In its final Macworld Expo, Apple introduced meaty upgrades to its software, services, and notebook line. But some Apple watchers wondered whether the Mac and iPhone maker has lost its mojo.

Mitch Wagner, California Bureau Chief, Light Reading

January 7, 2009

14 Min Read

At Macworld this week, Apple introduced a slew of software upgrades, as well as swearing off DRM for iTunes music and rolling out a new notebook. It was a subdued event -- Apple's last Macworld ever, with Apple vice-president Philip Schiller rather than an ailing Steve Jobs delivering the keynote. But Apple still managed to roll out nice goodies and toys for the faithful.




Clearly, this wasn't one of Apple's bigger announcements of the decade; Apple didn't introduce any breathtaking new products, like it did with the iPhone in 2007, or the iPod in 2001, that won instant converts to the Apple brand. No, this one was for the folks who are already fans.

To kick things off, Apple introduced upgrades to its iLife and iWork software suites. iLife gets better integration with social networking services including Facebook and Flickr, and iWork lets you share documents over the Internet. Apple introduced a new, 17" MacBook Pro incorporating thin and light design and technology from the MacBook Air, along with a built-in battery with an 8-hour capacity. And Apple also made all music on the iTunes store available DRM-free, and changed the pricing scheme -- in a historic change, the every-track-for-$0.99 price has ended; now, songs will be priced at three tiers, $0.69, $0.99, and $1.29.

The products won't draw legions of new Apple customers immediately. However, they're solid evolutionary improvements to the Mac hardware and software lines, and will help Apple continue to draw new users incrementally, over time.

Upgrades to iLife and iWork reflect Apple's grudging embrace of social networking and Internet collaboration. With iPhoto '09, you can finally update your photos to social networking services -- specifically Flickr and Facebook -- without third-party add-ons. And iWork '09 introduces a public beta for online document sharing. The service won't go into competition with Google Docs or Zoho anytime soon -- you can share documents, and mark them up with Post-Its and margin notes, but you can't actually collaboratively edit online.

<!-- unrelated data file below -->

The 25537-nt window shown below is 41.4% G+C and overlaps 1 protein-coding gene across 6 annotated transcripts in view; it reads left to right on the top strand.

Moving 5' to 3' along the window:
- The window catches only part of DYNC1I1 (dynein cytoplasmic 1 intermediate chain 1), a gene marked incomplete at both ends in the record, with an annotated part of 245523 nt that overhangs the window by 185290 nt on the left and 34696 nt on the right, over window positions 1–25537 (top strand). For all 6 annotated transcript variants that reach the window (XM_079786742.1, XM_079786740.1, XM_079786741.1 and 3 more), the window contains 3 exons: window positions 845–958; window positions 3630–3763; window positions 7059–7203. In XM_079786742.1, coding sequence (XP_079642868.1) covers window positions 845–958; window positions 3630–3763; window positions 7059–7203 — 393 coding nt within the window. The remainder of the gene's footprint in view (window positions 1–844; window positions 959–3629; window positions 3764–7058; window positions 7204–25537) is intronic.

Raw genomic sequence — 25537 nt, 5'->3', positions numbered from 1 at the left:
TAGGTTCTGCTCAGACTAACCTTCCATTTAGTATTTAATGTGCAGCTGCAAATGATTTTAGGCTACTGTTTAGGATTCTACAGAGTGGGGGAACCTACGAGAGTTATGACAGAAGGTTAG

The changes to iWork, in particular, parallel Microsoft's strategy of offering hybrid desktop-Internet apps, writes Om Malik at GigaOm. But Apple has a long way to go there:

In bringing Internet into its desktop apps, Apple is also trying to overcome its lack of web savviness. A case in point is iWork.com, which carries the beta tag but is more like an alpha. For now, you can't edit other people's docs; you can only leave sticky notes on them or chat about them. On the issue of collaboration, as hipsters would say, iWork.com is an epic fail, considering that even tiny startups are able to offer those features. It seems that, in order to actually edit the document, you have to download it and make changes offline. If they want to be taken seriously, they'll have to get it up to par with Google Docs; I hope they do.

"You know it's Web 2.0," quips John Gruber, writing at the blog Daring Fireball, "because it's clearly labeled 'Beta' right in the logo." iPhoto

iPhoto '09 builds on the automatic organization abilities in the current version. iPhoto '08 automatically organizes photos into "Events," based on the time they were taken. The new version uses facial-recognition algorithms to sort photos of people. Click on a face and type in the name of the person, and iPhoto will automatically find photos showing the face of the same person.




iPhoto 09 uses facial-recognition algorithms to sort photos of people.

Or, at least, that's how it worked in the Macworld demo; I'm skeptical that kind of thing will work all that well in real life. I'm looking forward to getting my hands on it and finding out.

From within iPhoto '09, you can upload your photos to Flickr or Facebook. If you tag your photos with people's names, those tags are preserved on Facebook.

Organizing by Places is more straightforward; you use the geotagging functionality built into cameras like the iPhone cameraphone, and iPhoto automatically displays your photo on a map, grouping photos taken the same place over time. The software uses technology from Google Maps.

The Apple-Google partnership is one of the great odd-couple pairings of the IT industry. They're bosom buddies when it comes to mapping -- Google Maps is a marquis application on the iPhone, and now we see Google Maps integrated into iPhoto. Google loves its iPhone voice-activated search app. And Google CEO Eric Schmidt sits on the Apple board of directors.

On the other hand, the two companies are also competitors. The Google Android phone competes with the iPhone. And Google came out with its own photo manager software for the Mac, Picasa, on Monday, a day before Apple announced the new iPhoto.

That'll be something to watch in 2009: Whether Apple and Google can continue to cooperate closely with one hand, while competing with the other. Tech companies have those kinds of relationships all the time -- there are even a couple of buzzwords to describe them, "frenemies" and "coopetition" -- but it's unusual for both the cooperation and competition to be carried out as visibly as Apple and Google.